Herodotus, The Persian Wars

LCL 117: 2-3

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Herodotus

ΗΡΟΔΟΤΟΥ ΙΣΤΟΡΙΑΙ

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1. Ἡροδότου Ἁλικαρνησσέος ἱστορίης ἀπόδεξις ἥδε, ὡς μήτε τὰ γενόμενα ἐξ ἀνθρώπων τῷ χρόνῳ ἐξίτηλα γένηται, μήτε ἔργα μεγάλα τε καὶ θωμαστά, τὰ μὲν Ἕλλησι τὰ δὲ βαρβάροισι ἀποδεχθέντα, ἀκλεᾶ γένηται, τά τε ἄλλα καὶ δι᾿ ἣν αἰτίην ἐπολέμησαν ἀλλήλοισι.

Περσέων μέν νυν οἱ λόγιοι Φοίνικας αἰτίους φασὶ γενέσθαι τῆς διαφορῆς. τούτους γὰρ ἀπὸ τῆς Ἐρυθρῆς καλεομένης θαλάσσης ἀπικομένους ἐπὶ τήνδε τὴν θάλασσαν, καὶ οἰκήσαντας τοῦτον τὸν χῶρον τὸν καὶ νῦν οἰκέουσι, αὐτίκα ναυτιλίῃσι μακρῇσι ἐπιθέσθαι, ἀπαγινέοντας δὲ φορτία Αἰγύπτιά τε καὶ Ἀσσύρια τῇ τε ἄλλῃ ἐσαπικνέεσθαι καὶ δὴ καὶ ἐς Ἄργος. τὸ δὲ Ἄργος τοῦτον τὸν χρόνον προεῖχε ἅπασι τῶν ἐν τῇ νῦν Ἑλλάδι καλεομένῃ χώρῃ. ἀπικομένους δὲ τοὺς Φοίνικας ἐς δὴ τὸ Ἄργος τοῦτο διατίθεσθαι τὸν φόρτον. πέμπτῃ δὲ ἢ ἕκτῃ ἡμέρῃ ἀπ᾿ ἧς ἀπίκοντο, ἐξεμπολημένων σφι σχεδὸν πάντων, ἐλθεῖν ἐπὶ τὴν θάλασσαν γυναῖκας ἄλλας τε πολλὰς καὶ δὴ καὶ τοῦ βασιλέος θυγατέρα· τὸ δέ οἱ οὔνομα εἶναι, κατὰ τὠυτὸ τὸ καὶ Ἕλληνες λέγουσι, Ἰοῦν τὴν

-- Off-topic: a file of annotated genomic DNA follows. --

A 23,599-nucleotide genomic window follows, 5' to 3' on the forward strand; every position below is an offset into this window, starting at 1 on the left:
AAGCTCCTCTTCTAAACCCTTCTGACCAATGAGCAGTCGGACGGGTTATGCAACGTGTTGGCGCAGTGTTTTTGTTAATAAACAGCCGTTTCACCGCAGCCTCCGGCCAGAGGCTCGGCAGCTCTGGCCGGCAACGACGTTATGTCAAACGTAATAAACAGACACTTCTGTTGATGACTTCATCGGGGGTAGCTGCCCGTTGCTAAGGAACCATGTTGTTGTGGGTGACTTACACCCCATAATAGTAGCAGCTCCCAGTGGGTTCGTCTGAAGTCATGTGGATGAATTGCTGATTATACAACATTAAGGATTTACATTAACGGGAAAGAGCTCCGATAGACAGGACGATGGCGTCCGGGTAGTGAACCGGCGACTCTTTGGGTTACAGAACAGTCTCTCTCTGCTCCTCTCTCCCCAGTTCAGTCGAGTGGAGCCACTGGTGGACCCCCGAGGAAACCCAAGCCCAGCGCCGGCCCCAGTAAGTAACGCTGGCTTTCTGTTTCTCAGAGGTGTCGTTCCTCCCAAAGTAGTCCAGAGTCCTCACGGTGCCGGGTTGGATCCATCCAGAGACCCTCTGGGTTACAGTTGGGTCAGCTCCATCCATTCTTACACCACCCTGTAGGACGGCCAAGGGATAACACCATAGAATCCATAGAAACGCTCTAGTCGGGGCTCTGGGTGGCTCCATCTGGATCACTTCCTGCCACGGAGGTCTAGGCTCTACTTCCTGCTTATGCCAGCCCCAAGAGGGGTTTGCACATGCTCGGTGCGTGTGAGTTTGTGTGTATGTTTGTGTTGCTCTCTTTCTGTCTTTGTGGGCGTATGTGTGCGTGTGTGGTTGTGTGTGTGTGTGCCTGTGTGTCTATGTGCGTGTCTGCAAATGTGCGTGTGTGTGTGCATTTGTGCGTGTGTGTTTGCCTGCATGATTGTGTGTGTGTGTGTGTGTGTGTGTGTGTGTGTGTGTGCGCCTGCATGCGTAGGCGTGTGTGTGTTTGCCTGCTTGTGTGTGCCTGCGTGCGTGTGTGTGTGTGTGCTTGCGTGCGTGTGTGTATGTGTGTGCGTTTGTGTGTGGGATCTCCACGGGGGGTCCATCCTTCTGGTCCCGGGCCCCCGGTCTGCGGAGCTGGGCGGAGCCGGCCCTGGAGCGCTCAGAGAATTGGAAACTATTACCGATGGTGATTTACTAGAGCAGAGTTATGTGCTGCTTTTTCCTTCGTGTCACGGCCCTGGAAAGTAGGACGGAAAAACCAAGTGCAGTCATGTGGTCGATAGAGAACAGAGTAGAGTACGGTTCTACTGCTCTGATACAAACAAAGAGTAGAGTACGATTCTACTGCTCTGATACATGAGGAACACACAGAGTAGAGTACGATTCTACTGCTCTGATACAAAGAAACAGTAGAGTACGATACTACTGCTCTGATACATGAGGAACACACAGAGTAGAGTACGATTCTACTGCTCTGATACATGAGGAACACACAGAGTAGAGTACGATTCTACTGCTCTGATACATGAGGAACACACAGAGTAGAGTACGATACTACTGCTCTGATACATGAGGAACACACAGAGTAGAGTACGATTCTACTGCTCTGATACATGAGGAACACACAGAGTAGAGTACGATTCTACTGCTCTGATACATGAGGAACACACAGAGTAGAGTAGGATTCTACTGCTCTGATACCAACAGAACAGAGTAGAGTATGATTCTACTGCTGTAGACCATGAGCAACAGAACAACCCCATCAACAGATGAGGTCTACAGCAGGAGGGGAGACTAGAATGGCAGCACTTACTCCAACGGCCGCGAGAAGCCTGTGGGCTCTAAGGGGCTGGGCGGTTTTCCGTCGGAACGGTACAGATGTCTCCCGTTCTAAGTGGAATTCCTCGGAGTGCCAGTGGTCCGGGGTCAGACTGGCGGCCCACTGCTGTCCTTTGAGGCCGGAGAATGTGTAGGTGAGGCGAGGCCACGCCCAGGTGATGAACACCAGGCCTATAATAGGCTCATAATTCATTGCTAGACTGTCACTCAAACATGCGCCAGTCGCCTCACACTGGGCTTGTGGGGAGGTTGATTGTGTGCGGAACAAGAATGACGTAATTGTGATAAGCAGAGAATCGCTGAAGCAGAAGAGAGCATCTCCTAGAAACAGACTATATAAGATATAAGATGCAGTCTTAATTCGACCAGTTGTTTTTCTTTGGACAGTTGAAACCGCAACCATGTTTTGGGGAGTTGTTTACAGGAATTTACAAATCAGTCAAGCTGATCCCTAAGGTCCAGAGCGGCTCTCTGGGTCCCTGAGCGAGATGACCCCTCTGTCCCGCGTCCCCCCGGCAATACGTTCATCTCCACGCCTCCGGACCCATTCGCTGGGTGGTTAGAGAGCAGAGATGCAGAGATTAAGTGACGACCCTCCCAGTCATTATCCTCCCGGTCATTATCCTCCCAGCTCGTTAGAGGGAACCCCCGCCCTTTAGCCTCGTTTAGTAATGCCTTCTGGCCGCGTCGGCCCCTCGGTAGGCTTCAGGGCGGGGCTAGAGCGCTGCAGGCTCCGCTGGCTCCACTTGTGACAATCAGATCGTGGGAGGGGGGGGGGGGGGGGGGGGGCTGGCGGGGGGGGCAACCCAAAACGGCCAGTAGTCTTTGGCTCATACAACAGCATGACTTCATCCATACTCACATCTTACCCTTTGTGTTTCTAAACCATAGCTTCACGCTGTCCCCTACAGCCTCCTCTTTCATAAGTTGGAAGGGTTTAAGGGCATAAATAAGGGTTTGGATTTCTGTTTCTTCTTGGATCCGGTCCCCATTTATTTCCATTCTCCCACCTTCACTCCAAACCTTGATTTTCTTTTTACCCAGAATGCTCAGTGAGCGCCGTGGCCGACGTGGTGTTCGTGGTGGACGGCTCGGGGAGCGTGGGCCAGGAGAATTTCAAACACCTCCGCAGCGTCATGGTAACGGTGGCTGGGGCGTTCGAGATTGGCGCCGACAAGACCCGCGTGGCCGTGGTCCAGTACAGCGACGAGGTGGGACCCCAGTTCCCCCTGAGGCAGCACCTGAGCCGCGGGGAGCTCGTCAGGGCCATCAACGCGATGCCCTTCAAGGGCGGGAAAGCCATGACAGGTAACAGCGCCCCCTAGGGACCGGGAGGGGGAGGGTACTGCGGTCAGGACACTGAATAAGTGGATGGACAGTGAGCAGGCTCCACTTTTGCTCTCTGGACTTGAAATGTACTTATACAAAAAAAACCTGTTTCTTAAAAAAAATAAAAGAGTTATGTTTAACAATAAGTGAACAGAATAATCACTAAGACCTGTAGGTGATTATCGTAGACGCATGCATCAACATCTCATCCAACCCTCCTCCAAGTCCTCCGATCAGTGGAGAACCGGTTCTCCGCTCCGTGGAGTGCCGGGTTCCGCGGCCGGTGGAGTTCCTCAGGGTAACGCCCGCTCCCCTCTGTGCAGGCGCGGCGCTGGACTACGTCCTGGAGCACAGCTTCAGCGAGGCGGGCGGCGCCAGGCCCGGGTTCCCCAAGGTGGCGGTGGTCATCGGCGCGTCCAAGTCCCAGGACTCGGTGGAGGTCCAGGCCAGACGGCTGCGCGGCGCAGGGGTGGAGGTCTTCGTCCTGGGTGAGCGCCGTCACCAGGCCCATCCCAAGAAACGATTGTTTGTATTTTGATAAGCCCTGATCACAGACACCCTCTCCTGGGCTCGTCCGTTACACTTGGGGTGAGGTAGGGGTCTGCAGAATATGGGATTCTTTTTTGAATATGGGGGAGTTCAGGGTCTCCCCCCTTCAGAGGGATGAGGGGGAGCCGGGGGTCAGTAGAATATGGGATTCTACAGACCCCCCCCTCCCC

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Book I

Herodotus

Book I

1. What Herodotus the Halicarnassian has learnt by inquiry is here set forth: in order that so the memory of the past may not be blotted out from among men by time, and that great and marvellous deeds done by Greeks and foreigners and especially the reason why they warred against each other may not lack renown.

The Persian learned men say that the Phoenicians were the cause of the feud. These (they say) came to our seas from the sea which is called Red,1 and having settled in the country which they still occupy, at once began to make long voyages. Among other places to which they carried Egyptian and Assyrian merchandise, they came to Argos, which was about that time preeminent in every way among the people of what is now called Hellas. The Phoenicians then came, as I say, to Argos, and set out their cargo. On the fifth or sixth day from their coming, their wares being now well-nigh all sold, there came to the sea shore among many other women the king’s daughter, whose name (according to Persians and Greeks alike) was Io, the daughter of Inachus. They

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DOI: 10.4159/DLCL.herodotus-persian_wars.1920